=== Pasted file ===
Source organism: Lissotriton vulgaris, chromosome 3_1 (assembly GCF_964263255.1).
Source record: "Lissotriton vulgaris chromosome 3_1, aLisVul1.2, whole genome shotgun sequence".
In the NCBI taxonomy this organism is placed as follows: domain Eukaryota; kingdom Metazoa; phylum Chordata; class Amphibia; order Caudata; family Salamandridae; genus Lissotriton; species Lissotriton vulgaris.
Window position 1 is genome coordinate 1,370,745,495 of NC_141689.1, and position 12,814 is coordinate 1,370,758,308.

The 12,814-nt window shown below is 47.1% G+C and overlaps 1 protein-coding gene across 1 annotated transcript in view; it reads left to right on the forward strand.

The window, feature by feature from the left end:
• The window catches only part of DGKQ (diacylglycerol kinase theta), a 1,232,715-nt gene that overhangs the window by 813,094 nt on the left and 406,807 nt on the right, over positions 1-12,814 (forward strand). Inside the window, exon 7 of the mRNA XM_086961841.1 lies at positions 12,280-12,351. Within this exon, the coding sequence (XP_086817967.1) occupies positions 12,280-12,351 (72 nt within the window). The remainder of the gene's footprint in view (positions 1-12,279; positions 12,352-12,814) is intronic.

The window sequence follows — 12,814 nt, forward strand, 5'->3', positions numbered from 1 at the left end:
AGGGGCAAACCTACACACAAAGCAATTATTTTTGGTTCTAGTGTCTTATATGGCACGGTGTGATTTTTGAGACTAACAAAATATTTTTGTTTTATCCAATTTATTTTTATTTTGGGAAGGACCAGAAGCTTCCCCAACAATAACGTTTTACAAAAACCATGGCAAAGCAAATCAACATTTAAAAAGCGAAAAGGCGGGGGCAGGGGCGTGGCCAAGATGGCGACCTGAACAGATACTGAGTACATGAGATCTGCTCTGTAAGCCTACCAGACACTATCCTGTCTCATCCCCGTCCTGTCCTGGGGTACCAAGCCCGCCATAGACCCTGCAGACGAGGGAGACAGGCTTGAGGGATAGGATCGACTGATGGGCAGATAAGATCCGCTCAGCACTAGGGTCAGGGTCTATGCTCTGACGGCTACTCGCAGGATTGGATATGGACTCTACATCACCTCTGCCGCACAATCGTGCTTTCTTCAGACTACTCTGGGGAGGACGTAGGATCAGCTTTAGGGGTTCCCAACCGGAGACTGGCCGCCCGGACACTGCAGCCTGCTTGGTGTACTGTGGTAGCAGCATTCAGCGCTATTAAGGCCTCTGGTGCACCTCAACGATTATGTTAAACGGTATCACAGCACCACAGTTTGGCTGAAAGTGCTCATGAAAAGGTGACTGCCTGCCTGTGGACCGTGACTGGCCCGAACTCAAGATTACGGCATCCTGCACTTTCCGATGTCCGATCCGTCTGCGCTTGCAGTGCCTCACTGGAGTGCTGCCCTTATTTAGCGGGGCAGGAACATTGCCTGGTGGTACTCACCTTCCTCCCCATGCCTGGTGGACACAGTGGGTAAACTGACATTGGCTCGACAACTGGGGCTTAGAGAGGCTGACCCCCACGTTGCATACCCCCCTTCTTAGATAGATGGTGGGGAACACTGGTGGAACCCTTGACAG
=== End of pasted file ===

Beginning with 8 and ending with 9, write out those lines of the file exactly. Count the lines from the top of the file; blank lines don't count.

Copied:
The window sequence follows — 12,814 nt, forward strand, 5'->3', positions numbered from 1 at the left end:
AGGGGCAAACCTACACACAAAGCAATTATTTTTGGTTCTAGTGTCTTATATGGCACGGTGTGATTTTTGAGACTAACAAAATATTTTTGTTTTATCCAATTTATTTTTATTTTGGGAAGGACCAGAAGCTTCCCCAACAATAACGTTTTACAAAAACCATGGCAAAGCAAATCAACATTTAAAAAGCGAAAAGGCGGGGGCAGGGGCGTGGCCAAGATGGCGACCTGAACAGATACTGAGTACATGAGATCTGCTCTGTAAGCCTACCAGACACTATCCTGTCTCATCCCCGTCCTGTCCTGGGGTACCAAGCCCGCCATAGACCCTGCAGACGAGGGAGACAGGCTTGAGGGATAGGATCGACTGATGGGCAGATAAGATCCGCTCAGCACTAGGGTCAGGGTCTATGCTCTGACGGCTACTCGCAGGATTGGATATGGACTCTACATCACCTCTGCCGCACAATCGTGCTTTCTTCAGACTACTCTGGGGAGGACGTAGGATCAGCTTTAGGGGTTCCCAACCGGAGACTGGCCGCCCGGACACTGCAGCCTGCTTGGTGTACTGTGGTAGCAGCATTCAGCGCTATTAAGGCCTCTGGTGCACCTCAACGATTATGTTAAACGGTATCACAGCACCACAGTTTGGCTGAAAGTGCTCATGAAAAGGTGACTGCCTGCCTGTGGACCGTGACTGGCCCGAACTCAAGATTACGGCATCCTGCACTTTCCGATGTCCGATCCGTCTGCGCTTGCAGTGCCTCACTGGAGTGCTGCCCTTATTTAGCGGGGCAGGAACATTGCCTGGTGGTACTCACCTTCCTCCCCATGCCTGGTGGACACAGTGGGTAAACTGACATTGGCTCGACAACTGGGGCTTAGAGAGGCTGACCCCCACGTTGCATACCCCCCTTCTTAGATAGATGGTGGGGAACACTGGTGGAACCCTTGACAG